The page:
Abigail Savitch-Lew

The City Planning Commission, rightly expecting a large turnout for the East Harlem rezoning hearing, met at 1 Centre Street instead of their usual location.

At a City Planning Commission hearing for the de Blasio administration’s proposed rezoning of East Harlem on Wednesday afternoon, at least one resident, city agency staff, and a representative from the union 32BJ, turned up to express support for the rezoning, while the vast majority of residents and stakeholders who spoke expressed strong disapproval.

The Department of City Planning (DCP)’s controversial rezoning plan is one of three proposed neighborhood rezonings—the others are plans for Downtown Far Rockaway and Jerome Avenue—that are currently moving through the public review process through which a rezoning can become law (Read here about the difference between the City Planning Commission and DCP).

The plan for East Harlem has been particularly contentious. It would allow developers to build bigger buildings along several of East Harlem’s main avenues with a portion of the housing rent-restricted under the city’s mandatory inclusionary housing policy, and do several other things such as require ground-floor commercial in certain areas and preserve the built form of certain residential side-blocks. DCP claims its plan is based on the East Harlem Neighborhood Plan crafted by local councilmember Speaker Melissa Mark-Viverito and a team of stakeholders, but the East Harlem Neighborhood Plan participants don’t agree—and there are also residents who don’t think the East Harlem Neighborhood Plan accurately represented the community’s needs and that any rezoning will exacerbate gentrification and displacement.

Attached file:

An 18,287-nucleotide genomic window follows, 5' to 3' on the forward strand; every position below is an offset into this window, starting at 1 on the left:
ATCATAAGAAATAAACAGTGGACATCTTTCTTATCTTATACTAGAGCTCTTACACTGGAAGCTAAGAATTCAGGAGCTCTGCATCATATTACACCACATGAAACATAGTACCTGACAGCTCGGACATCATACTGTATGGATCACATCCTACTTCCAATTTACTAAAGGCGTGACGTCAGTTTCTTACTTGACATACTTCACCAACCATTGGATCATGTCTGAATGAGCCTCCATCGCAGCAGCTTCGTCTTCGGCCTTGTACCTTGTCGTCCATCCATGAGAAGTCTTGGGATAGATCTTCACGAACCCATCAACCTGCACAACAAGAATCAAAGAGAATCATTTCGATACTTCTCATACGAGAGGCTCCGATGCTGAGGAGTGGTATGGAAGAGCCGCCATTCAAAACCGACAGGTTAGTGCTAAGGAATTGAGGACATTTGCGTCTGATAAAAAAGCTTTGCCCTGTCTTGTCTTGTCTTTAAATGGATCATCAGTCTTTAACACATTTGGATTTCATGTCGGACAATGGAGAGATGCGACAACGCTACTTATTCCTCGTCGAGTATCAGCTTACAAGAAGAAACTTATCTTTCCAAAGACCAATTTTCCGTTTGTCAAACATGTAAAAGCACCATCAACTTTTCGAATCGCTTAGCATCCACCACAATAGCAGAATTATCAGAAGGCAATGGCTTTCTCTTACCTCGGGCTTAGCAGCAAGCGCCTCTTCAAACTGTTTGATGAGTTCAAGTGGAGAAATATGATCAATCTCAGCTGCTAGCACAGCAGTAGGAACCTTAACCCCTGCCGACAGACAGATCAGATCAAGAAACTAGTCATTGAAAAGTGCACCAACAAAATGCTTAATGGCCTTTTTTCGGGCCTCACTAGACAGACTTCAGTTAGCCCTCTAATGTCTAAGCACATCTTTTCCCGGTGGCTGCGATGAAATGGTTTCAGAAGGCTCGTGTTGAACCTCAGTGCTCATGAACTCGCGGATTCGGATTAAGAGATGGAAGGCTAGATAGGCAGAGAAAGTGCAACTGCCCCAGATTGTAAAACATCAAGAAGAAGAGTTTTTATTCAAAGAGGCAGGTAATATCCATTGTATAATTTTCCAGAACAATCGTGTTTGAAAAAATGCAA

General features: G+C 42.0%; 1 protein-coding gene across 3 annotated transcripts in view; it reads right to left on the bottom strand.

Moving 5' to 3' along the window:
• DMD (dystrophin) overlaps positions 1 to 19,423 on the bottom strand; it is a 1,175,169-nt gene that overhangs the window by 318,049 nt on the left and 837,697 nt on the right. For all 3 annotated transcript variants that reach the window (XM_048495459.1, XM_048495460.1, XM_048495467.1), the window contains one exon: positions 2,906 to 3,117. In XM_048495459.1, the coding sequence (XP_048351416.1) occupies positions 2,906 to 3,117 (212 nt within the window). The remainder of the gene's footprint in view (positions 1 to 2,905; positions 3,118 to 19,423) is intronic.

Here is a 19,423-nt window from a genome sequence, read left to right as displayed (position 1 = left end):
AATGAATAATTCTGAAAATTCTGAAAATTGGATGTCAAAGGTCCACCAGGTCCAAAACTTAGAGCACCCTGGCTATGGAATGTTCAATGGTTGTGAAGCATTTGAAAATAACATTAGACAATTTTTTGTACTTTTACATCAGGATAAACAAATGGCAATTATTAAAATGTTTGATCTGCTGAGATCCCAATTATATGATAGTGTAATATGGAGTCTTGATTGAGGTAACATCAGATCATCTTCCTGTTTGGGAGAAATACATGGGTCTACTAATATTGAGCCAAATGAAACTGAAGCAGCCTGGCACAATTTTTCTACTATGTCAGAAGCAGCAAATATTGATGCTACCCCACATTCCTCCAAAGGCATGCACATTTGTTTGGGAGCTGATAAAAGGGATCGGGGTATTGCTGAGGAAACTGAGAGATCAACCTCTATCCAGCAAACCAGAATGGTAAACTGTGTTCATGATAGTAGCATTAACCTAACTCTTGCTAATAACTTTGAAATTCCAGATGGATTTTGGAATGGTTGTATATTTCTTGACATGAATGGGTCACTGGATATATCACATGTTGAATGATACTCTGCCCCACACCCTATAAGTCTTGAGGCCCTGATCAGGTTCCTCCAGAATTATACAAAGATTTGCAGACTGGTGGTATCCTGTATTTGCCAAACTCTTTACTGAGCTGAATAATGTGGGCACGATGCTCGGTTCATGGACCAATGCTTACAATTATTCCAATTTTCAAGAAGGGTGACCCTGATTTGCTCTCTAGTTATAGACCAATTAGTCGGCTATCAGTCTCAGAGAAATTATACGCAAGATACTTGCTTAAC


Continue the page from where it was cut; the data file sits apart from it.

While East Harlem’s community board has already voted no to the East Harlem, attaching a list of conditions, and Borough President Gale Brewer gave a firm no, both votes are only advisory. The City Planning Commission has the power to put the kibosh on the proposal, or to approve it and send it forward to City Council for review—and either way, it must make a decision by October 2. The commission will continue to accept written testimony until Tuesday, September 5; written comments can be submitted electronically through this comment form until “a week before the date of the vote”—a date still to be determined—and after that date to the City Planning Commission, Calendar Information Office, 120 Broadway, 31st Floor, New York, NY 10271.

DCP has acknowledged some of the issues raised by the public in the last few months. After hearing widespread concern that the plan could lead to 35-story buildings on parts of Park and Third Avenues, DCP is revising the proposed rezoning to include height limits (though keeping the same levels of allowable density) along several stretches of Park Avenue, ensuring buildings are no taller than 21 stories. Height limits would also be imposed in smaller portions of Lexington, Third and Second Avenue.